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How to give gifts during COVID-19 and reduce your IHT

The COVID-19 shutdown has made many of us contemplate our own mortality and think more about what will happen to our family when we are no longer here. 

gifts IHT

Anne Rogers

Graysons has seen a significant rise in enquiries from people wishing to make a will and from those wanting to know how they can use their wealth to help their families during the pandemic.  Giving gifts during your lifetime is certainly an option to be considered.  Here, Anne Rogers, partner and head of our private client team, discusses how this can be done and what the inheritance tax (IHT) implications are.

If your estate is likely to be valued at over your nil rate band (NRB) of £325,000, or £650,000 if you are married (which is the amount you can leave when you die without attracting inheritance tax), your beneficiaries will pay 40% tax on anything above that.  If your estate includes your home and you are leaving it to your direct descendants, they can benefit from the residence nil rate band (RNRB) and inherit up to one million pounds IHT free.

However, you can help your friends and family now if you want to – as long as you follow strict rules – as there are certain gifts that you can give during your lifetime that will reduce your estate and, hence, the amount of inheritance tax payable.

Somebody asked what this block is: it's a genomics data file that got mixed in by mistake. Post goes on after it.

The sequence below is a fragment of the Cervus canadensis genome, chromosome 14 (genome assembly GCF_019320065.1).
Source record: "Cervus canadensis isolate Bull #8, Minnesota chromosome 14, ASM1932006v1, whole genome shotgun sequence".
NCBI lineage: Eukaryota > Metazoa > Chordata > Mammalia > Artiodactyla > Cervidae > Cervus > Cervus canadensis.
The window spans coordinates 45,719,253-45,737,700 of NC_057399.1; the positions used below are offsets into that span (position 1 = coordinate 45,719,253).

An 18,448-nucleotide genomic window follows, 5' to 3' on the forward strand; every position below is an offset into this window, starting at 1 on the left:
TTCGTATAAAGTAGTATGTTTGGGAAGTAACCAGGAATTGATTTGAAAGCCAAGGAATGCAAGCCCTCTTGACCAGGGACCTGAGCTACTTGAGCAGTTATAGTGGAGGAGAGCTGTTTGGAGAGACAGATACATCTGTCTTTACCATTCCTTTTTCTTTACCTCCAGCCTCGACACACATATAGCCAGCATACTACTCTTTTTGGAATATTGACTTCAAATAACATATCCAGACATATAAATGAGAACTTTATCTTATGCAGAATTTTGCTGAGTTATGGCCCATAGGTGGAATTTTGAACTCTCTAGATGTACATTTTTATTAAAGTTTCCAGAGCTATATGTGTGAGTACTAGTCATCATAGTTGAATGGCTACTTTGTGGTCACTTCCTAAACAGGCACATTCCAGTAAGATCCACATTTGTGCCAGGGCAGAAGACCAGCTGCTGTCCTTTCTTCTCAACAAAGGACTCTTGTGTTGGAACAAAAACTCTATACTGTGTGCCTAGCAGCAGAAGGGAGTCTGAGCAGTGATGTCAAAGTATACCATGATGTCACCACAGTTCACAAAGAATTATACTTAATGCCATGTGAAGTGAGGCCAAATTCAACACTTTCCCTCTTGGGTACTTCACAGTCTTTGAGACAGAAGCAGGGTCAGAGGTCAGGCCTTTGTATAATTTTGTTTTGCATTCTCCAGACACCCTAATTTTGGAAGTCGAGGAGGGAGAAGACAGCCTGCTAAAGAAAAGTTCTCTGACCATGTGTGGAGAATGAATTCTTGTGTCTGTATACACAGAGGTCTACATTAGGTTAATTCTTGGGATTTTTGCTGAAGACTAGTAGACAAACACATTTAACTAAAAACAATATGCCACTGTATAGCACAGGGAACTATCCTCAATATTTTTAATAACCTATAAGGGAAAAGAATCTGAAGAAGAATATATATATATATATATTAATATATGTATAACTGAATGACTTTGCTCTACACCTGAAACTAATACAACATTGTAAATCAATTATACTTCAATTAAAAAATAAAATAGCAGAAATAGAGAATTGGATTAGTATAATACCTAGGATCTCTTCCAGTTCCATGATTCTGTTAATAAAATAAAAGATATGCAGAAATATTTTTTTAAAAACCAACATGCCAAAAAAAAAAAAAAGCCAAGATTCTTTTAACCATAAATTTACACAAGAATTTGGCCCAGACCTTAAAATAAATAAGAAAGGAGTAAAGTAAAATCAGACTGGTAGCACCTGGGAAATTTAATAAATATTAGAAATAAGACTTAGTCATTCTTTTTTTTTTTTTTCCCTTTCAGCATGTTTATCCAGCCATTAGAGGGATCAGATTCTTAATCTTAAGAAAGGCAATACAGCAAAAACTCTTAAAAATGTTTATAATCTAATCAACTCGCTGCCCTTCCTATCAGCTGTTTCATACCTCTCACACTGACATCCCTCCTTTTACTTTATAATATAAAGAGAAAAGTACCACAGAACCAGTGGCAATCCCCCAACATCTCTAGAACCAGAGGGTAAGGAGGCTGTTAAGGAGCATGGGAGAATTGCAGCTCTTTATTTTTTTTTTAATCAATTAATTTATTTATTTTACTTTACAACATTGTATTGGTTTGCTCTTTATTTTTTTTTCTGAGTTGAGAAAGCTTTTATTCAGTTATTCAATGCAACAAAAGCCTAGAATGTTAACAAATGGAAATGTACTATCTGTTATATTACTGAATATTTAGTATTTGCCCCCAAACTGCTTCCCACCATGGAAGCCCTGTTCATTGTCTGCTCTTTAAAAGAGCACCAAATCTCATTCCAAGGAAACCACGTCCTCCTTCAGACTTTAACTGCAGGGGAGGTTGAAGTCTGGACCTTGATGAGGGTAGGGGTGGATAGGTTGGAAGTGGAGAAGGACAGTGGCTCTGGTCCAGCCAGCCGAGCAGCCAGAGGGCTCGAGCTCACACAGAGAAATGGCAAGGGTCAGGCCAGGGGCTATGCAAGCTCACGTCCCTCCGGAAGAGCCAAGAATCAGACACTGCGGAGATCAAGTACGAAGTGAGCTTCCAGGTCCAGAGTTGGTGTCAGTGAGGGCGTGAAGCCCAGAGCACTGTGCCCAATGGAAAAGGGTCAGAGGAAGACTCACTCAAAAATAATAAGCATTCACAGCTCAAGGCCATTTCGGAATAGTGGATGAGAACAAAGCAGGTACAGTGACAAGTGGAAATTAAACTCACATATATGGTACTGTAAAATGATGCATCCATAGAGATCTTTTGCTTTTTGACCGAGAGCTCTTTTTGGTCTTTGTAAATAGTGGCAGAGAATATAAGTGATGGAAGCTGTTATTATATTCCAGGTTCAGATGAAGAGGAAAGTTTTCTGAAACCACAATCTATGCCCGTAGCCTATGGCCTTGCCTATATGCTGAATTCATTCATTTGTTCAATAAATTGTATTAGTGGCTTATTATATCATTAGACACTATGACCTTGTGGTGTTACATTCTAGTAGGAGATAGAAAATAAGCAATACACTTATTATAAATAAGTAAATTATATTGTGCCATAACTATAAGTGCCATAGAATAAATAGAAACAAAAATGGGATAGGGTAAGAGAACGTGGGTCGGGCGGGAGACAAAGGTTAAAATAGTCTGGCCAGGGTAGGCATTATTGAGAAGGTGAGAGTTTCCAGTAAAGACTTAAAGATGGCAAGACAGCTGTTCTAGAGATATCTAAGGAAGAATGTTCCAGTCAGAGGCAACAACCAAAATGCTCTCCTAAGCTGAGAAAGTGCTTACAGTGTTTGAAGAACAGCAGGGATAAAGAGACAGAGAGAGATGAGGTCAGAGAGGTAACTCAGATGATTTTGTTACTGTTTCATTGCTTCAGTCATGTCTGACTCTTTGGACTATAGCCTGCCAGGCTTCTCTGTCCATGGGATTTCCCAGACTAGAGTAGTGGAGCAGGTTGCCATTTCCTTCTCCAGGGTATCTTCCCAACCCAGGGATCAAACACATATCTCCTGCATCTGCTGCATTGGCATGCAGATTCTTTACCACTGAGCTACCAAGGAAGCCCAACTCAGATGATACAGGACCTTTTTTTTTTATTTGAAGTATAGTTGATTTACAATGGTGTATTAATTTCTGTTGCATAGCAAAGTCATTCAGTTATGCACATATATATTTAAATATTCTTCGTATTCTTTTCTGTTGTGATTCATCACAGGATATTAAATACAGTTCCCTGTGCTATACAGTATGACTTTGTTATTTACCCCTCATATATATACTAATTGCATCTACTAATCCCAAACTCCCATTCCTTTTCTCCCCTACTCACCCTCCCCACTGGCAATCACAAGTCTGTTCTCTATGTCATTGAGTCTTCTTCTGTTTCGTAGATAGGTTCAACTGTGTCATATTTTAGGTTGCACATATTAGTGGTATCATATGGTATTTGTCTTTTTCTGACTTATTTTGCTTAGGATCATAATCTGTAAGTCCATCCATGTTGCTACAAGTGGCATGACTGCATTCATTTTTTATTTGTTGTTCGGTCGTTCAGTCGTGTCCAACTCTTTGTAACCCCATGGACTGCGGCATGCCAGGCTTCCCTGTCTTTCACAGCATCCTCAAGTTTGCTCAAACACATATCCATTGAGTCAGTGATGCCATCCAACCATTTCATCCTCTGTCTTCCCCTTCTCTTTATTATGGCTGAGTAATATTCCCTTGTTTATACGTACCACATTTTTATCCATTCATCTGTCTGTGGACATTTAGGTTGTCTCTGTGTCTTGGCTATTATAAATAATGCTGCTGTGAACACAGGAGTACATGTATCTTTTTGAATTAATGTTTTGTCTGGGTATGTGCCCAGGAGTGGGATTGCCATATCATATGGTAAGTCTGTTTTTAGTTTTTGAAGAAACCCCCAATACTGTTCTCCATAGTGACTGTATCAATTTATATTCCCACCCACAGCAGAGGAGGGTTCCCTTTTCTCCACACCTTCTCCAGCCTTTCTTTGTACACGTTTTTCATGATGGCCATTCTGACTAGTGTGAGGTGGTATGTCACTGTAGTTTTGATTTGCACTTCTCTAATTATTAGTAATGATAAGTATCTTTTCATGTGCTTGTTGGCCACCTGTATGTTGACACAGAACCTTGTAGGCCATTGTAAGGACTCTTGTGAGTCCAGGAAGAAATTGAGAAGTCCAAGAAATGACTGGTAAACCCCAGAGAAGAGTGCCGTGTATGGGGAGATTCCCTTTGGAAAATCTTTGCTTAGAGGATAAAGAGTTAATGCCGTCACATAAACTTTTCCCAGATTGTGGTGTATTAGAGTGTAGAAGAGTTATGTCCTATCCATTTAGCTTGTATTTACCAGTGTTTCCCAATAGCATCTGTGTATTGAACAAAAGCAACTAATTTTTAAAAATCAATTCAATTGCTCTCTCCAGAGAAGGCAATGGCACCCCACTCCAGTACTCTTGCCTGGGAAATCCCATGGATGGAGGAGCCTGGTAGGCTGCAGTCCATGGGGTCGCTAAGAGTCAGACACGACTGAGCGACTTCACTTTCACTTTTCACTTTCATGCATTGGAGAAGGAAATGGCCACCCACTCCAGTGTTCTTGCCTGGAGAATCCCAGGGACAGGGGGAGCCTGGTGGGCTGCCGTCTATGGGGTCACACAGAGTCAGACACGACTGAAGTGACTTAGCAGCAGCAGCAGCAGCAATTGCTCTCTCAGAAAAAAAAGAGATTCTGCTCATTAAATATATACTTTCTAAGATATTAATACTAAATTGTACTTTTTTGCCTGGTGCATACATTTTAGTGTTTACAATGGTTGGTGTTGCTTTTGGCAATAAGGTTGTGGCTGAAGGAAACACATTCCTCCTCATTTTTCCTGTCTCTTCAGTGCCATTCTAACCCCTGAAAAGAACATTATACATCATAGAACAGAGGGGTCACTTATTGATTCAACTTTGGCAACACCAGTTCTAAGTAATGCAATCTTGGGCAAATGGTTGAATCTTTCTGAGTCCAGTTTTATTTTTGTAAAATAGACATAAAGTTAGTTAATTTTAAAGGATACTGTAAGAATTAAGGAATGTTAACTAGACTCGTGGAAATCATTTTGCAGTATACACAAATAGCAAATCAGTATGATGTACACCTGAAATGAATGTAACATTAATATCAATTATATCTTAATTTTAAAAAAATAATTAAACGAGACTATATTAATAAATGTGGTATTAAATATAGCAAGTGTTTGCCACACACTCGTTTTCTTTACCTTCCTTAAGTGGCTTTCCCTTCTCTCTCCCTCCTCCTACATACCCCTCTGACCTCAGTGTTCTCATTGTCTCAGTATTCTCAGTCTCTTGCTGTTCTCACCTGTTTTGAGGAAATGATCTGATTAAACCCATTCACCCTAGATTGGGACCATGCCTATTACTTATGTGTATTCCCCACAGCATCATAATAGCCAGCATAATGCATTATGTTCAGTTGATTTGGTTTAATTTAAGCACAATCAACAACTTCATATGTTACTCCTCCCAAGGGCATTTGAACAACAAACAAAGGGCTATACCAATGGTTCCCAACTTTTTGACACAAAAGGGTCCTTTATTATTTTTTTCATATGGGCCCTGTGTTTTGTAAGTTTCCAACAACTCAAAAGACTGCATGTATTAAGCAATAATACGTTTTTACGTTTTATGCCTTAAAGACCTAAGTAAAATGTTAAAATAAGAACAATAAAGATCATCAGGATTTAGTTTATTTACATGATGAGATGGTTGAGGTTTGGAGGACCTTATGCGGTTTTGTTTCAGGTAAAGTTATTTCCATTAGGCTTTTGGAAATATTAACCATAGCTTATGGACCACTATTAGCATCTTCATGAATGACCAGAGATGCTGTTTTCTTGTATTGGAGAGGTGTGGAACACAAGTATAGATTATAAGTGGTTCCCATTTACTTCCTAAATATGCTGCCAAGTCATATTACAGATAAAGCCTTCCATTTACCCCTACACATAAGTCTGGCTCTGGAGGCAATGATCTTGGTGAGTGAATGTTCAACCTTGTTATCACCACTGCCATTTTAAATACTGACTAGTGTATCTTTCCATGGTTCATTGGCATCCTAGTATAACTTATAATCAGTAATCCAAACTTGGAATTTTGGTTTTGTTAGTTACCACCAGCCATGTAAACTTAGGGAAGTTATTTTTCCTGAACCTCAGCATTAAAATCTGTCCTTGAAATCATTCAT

When are gifts IHT free?

In general, if you make a gift to someone more than seven years before your death, the value of that gift will not be included in your estate, so no inheritance tax will be payable on it.  Gifts given in this way are known as potentially exempt transfers, which means that if you die within seven years of making the gift, the value of that gift becomes part of your estate and IHT is payable if your estate exceeds your NRB.  If your gifts mean that IHT does become payable, it reduces depending on how long you live after you give them.  This is known as taper relief.  The full tax of 40% is payable if the gifts were given in the three years before you die, reducing by 8% every year until no IHT is payable if the gifts were given seven years after you die.  Find out more about taper relief, with an example, here.  This is often referred to as the seven-year rule.

You can gift as much as you like to your spouse or civil partner during your lifetime and no IHT will be payable on that when you die, provided you both live in the UK (this does not include unmarried partners). However, capital gains tax may be payable if the gift is not cash but consists of property or shares in a business, for example. You should take professional advice relating to this and our private client experts are happy to help.

What tax-free gifts can I give?

Every year, during your lifetime, you have an annual gift allowance of £3,000, known as the annual exemption, which can be used to give gifts to anyone and will not be included in your estate – even if you die within seven years.  This allowance can be carried over to the following year if it is not used, so you can give up to £6,000 in gifts in the second year.  It can only be carried over once.  The allowance is per individual, so you can give gifts of up £6,000 a year if you are a couple.